Evacuees from Red Sucker Lake First Nation in northeastern Manitoba began returning home on Monday after escaping the wildfire, but more than 2,000 people from four other indigenous people were still trapped.

The Canadian Red Cross, which coordinates flights, said that about 200 community members living in Winnipeg and Brandon will return home by Tuesday.

People from Red Sucker Lake Arrived in the south about four days ago.

There are still more than 2,000 people evacuated from Pauingassi, Little Grand Rapids, the Belens River and the Aboriginal people living in hotel rooms, and they are not sure when they will return home.

Ronnie Duck of Bloodvein First Nation was evacuated to Winnipeg due to the fire. He said he wanted to go home, but he didn’t know when he could return. (Justin Fraser/Canadian Broadcasting Corporation)

No return timetable

Ronnie Duck lives in downtown Winnipeg, waiting to return to his home in Bloodvein, about 250 kilometers north of the provincial capital.

“I keep asking everyone,’When can we go home?’ So far, no one has told me anything,” he said.

According to the Red Cross, there is no timetable for when the other four indigenous people will return.

Due to wildfires in eastern Manitoba, five indigenous people were evacuated. People from the aborigines of Red Sucker Lake can now go home. (Canadian Broadcasting Corporation)

Bloodvein Councillor Ellen Young said it was fine and fine early Monday, but then the wind changed.

“We were covered in smoke again and it was thick. I hope,’Oh, everything goes well. Maybe our people can go home.’ But this is not the case,” she said.

“It’s difficult because I know people miss home, I know children miss home, but I would rather they feel bored and safe there than having breathing problems here because there is no one in the nursing station,” she said.

The Manitoba Wildfire Bureau stated in a press release on Monday that there are currently 128 active wildfires in Manitoba and 10 new wildfires have been reported over the weekend.

Young said there were two people who were affecting Bloodvein at this time, and the smoke was worse than when people left a week ago.

Recently there was a thunderstorm, which brought light rain, but lightning caused another fire.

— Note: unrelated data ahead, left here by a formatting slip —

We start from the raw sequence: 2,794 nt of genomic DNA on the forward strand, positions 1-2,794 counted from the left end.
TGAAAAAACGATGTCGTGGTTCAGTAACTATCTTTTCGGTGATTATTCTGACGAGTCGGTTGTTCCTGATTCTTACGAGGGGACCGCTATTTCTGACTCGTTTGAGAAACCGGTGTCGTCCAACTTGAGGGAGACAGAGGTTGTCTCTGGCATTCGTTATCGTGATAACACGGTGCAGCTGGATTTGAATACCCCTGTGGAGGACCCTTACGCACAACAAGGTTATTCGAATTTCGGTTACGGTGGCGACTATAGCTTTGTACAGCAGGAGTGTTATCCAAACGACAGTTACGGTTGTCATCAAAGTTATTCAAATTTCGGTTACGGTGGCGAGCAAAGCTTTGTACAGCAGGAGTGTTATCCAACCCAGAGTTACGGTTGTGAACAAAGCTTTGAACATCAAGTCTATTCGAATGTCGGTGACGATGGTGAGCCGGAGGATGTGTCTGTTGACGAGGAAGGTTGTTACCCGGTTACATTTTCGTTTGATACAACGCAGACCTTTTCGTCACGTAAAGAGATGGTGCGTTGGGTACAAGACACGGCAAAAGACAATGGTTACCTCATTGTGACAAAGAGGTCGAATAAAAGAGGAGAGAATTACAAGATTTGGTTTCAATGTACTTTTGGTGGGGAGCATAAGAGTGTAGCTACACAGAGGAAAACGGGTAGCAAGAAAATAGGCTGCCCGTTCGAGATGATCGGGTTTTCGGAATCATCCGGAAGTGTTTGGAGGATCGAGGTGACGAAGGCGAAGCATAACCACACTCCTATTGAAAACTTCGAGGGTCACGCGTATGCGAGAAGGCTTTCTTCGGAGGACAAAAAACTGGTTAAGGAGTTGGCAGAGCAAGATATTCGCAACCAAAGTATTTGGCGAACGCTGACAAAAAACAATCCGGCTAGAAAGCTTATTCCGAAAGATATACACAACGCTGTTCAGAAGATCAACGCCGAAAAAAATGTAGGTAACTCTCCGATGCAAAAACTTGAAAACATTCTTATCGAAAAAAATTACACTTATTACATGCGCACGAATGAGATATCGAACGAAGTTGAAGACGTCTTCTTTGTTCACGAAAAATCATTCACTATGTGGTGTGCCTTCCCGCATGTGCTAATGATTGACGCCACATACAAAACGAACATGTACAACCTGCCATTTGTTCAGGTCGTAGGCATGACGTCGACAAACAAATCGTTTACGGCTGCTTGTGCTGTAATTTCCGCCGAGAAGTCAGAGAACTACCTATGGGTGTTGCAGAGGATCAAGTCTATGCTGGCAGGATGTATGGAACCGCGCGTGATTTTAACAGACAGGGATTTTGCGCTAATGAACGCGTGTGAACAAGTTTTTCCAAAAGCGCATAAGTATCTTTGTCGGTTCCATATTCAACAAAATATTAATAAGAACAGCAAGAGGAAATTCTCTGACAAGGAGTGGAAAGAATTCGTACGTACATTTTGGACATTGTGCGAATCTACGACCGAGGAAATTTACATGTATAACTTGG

“I keep saying that I want people to pray for rain because we simply don’t have enough rain to put out the fire.”

However, there is some good news, because Manitoba Hydro said it has restored electricity supply to three communities where wildfires destroyed hydroelectric lines.

Scott Powell, a spokesman for the utility company, said that the Aboriginal people of the Bloodline, Behrens and Aspen Rivers all restored electricity on Sunday night.

A fire near Bloodvein First Nation damaged water and electricity poles. The community restored water and electricity on Monday, but Pauingassi and the indigenous people of Little Grand Rapids still have no electricity. (Submitted by Manitoba Hydro)

However, Paungassi and Little Grand Rapids still have no power. Powell said the fire in the area meant that staff could not get close enough to estimate the recovery time or calculate how many utility poles were burned.

“The fire did occur near the lines that serve these communities,” he said.

“Resumption work will have to wait until the area is safe.”

Day camps let the kids have something to do

It is very challenging for families to be trapped in hotel rooms. Jackie Anderson said he is coordinating day camps for children evacuated through Ma Mawi Wi Chi Itata Center, an Aboriginal community service organization based in Winnipeg. It is one of many groups that have joined forces to help.

She said that the purpose of the camp is to keep the children busy and involved, because “displaced from their community, I don’t know if you have a community to go home.” “Now is just a very painful time.”

She said that many children are talking about The dogs and cats they had to stay.

Anderson said that Ma Mawi Wi Chi Itata is working with evacuees from four aboriginal people at 17 hotels in Winnipeg.

Every day, children are picked up by school buses and taken to parks, zoos and beaches.

“Just let them leave the hotel room, because of course they can’t be allowed to walk around in the hotel just because of the strictness of the COVID… Some of these families have five or six children. I can’t imagine them being suppressed like that and having nowhere to go ,”she says.

Watch | “When can we go home?” The evacuees are in trouble:

Evacuees from Red Sucker Lake First Nation in northeastern Manitoba began returning home on Monday after escaping the wildfire, but more than 2,000 people from four other indigenous people were still trapped. 1:57


Source link